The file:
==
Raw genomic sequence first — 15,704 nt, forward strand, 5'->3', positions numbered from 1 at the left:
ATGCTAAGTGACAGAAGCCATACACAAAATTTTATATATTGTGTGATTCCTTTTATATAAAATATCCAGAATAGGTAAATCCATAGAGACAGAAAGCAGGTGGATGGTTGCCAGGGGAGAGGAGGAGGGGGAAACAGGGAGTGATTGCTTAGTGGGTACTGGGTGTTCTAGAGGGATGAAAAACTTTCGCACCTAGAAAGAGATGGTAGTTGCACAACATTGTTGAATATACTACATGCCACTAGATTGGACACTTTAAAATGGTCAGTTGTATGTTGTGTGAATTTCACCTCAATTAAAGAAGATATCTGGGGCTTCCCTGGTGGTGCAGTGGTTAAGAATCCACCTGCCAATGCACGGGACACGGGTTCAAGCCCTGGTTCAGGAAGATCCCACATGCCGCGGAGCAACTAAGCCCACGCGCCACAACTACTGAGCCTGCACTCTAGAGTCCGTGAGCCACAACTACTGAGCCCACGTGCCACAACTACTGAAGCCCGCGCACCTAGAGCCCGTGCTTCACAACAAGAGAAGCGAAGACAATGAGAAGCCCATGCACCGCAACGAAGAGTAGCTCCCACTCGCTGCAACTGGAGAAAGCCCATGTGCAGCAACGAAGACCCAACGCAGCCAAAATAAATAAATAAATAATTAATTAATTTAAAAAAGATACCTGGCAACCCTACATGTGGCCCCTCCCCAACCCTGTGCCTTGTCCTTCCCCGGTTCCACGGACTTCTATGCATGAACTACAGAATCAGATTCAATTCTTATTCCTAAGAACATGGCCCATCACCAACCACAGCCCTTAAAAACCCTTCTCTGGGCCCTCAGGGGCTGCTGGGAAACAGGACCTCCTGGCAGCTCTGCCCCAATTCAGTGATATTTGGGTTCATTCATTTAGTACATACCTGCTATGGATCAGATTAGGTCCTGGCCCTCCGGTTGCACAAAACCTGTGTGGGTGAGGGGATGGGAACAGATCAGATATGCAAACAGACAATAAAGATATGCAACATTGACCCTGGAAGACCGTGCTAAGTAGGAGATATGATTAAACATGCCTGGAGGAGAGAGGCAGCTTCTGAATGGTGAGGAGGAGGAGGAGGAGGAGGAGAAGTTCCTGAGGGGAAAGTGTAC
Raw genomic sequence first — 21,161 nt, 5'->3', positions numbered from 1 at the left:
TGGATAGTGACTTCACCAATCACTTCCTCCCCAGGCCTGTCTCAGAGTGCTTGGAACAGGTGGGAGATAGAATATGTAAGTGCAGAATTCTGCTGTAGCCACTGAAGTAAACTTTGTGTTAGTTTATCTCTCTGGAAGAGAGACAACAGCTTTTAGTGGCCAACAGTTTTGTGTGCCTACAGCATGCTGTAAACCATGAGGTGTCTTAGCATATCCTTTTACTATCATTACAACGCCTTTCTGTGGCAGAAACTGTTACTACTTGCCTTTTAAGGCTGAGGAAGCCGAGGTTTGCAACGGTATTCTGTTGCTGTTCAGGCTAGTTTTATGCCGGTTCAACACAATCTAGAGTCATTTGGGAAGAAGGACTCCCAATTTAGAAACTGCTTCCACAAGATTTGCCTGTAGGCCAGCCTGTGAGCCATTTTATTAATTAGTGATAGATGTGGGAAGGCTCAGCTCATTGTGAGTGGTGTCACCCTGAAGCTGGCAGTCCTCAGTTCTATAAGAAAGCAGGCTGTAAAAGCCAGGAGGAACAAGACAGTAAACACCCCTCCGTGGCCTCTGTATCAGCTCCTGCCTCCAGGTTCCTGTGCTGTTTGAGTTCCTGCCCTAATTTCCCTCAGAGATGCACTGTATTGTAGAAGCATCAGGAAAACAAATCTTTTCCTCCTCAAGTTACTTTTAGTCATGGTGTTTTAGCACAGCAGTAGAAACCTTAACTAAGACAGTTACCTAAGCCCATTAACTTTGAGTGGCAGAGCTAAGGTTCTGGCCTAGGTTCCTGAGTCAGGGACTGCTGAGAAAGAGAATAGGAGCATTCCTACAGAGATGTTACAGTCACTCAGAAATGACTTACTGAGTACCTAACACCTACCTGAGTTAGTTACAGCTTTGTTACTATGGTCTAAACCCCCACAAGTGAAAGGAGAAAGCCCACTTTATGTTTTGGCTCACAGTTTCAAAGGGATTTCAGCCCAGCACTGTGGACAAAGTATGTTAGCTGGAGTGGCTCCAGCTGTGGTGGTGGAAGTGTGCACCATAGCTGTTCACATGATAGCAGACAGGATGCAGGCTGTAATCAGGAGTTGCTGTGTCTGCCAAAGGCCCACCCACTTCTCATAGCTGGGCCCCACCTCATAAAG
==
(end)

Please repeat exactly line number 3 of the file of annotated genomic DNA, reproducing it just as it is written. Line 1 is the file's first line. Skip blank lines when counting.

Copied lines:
Raw genomic sequence first — 21,161 nt, 5'->3', positions numbered from 1 at the left: